Vacancies Occupy Catholic Church
It faces potential record for U.S. bishop
retirements this year, so the hunt is on for priests to promote
By Cathy Lynn Grossman / USA TODAY
July 13, 2003
Wanted: Super-bishop. Must be adept at shepherding a fractious,
wounded flock while mastering a complex budget and be girded
with unflinching faith in any crisis.
The Roman Catholic Church isn't placing ads for this fantasy
post. But the church does face a potential record for retirement
vacancies in the United States this year, so the hunt is on
for extraordinary apostles.
By the end of 2003, 37 diocesan bishops and auxiliaries will
have passed age 75, the age at which they're required to offer
their resignation to the pope, says Matthew Bunson, editor
of the Catholic Almanac.
That's nearly 13 percent of 291 active bishops. Eleven already
retired. Up to 26 more, including Cardinal Anthony Bevilacqua,
80, of Philadelphia could soon step down.
The vacancy picture doesn't change even with Tuesday's appointment
of a new archbishop for Boston, Bishop Sean O'Malley of Palm
Beach, Fla. Two other bishop transfers were announced the
It's like musical chairs:
* O'Malley, a veteran healer of troubled dioceses, takes
the ultra-sensitive head post in Boston, the epicenter of
the child sexual abuse scandal for the past 18 months.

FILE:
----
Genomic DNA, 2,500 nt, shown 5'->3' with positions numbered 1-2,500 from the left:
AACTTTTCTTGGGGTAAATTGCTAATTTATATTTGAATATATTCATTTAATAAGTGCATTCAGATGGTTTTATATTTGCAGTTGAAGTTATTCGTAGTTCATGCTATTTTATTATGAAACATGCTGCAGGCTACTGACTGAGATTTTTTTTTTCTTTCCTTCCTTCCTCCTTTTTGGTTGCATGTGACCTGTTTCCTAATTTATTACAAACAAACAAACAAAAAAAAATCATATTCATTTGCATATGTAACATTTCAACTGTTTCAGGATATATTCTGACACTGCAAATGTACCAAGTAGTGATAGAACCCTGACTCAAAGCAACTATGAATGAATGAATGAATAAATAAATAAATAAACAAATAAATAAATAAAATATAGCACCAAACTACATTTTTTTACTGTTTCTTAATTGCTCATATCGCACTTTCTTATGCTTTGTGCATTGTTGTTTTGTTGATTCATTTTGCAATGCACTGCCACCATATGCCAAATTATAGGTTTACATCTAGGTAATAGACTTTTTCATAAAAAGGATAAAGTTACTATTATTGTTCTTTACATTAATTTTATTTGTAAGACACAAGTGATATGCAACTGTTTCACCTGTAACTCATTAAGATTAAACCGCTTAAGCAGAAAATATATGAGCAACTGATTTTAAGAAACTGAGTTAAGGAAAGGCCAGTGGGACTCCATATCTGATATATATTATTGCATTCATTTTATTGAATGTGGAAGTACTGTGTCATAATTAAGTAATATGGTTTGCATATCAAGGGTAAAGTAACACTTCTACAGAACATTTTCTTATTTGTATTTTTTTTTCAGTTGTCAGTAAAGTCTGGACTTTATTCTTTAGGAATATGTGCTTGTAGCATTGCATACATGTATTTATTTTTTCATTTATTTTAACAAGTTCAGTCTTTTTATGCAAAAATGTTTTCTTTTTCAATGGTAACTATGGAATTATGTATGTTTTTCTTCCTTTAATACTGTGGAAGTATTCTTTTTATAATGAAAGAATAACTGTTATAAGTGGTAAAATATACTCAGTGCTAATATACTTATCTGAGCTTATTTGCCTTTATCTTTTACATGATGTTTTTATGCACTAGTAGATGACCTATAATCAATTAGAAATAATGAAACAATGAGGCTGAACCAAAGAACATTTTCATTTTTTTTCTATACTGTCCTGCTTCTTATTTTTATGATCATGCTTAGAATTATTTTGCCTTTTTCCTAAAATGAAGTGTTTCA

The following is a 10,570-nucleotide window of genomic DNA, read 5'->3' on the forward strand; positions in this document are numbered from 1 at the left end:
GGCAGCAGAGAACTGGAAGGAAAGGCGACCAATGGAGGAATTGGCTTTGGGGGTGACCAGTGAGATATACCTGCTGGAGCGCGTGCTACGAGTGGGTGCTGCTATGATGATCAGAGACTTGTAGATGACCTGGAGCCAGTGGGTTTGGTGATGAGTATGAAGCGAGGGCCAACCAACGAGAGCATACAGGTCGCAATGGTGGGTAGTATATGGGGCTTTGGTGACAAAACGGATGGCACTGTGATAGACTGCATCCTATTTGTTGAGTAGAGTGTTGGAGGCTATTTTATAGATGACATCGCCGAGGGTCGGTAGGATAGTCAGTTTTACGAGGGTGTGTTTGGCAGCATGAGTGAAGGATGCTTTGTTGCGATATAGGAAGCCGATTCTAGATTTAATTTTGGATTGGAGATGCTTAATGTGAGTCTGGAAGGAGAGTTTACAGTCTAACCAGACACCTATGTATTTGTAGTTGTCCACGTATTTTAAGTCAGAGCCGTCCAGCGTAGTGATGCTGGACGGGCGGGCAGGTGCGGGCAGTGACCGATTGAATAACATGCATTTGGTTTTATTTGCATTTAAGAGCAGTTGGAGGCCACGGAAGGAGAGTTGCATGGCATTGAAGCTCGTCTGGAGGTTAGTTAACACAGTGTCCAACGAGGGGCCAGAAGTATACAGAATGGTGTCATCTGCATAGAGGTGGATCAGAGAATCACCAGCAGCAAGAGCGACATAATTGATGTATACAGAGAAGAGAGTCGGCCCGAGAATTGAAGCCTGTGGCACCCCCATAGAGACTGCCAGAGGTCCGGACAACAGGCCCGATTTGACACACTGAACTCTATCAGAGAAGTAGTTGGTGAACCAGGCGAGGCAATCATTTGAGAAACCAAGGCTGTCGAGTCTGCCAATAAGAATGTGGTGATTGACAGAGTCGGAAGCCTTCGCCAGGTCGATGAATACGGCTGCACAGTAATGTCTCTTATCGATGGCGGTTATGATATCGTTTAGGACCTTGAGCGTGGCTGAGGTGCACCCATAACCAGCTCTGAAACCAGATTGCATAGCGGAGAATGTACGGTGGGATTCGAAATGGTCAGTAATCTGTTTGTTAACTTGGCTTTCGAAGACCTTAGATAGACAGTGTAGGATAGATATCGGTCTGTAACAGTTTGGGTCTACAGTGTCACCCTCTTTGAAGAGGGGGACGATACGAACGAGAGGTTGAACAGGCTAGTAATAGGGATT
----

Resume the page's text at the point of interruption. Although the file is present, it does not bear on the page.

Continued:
* Bishop Gerald Barbarito of Ogdensburg, N.Y., was named
to serve Palm Beach. He is the diocese's fourth bishop in
* Ogdensburg is left with the empty seat.
Last week's Vatican announcement didn't increase the number
of bishops. Miami Auxiliary Bishop Thomas Wenski will be coadjutor
(a bishop who assists and will succeed an aging or ailing
diocesan bishop) in Orlando, where Bishop Norbert Dorsey is
"Very few people are brilliant administrative and pastoral
personalities. These are supremely difficult tasks. And maybe
people see that now, after the past year and a half,"
That might explain why the pope has kept Bevilacqua in Philadelphia
five years past retirement age. Also, octogenarians are ineligible
for a cardinal's greatest task: choosing popes.
Whoever replaces Bevilacqua probably will get a cardinal's
red hat in a year, as will O'Malley in Boston. Both cities
are Catholic strongholds.
Still, trading seats or gaining hats doesn't solve the vacancy
problem. Only promoting more priests to bishops can do that.
The path from priest to bishop is circuitous and, supposedly,
The pope makes his pick, usually from a secret list compiled
by a select group of cardinals -- one member is Boston Cardinal
Bernard Law -- but not always.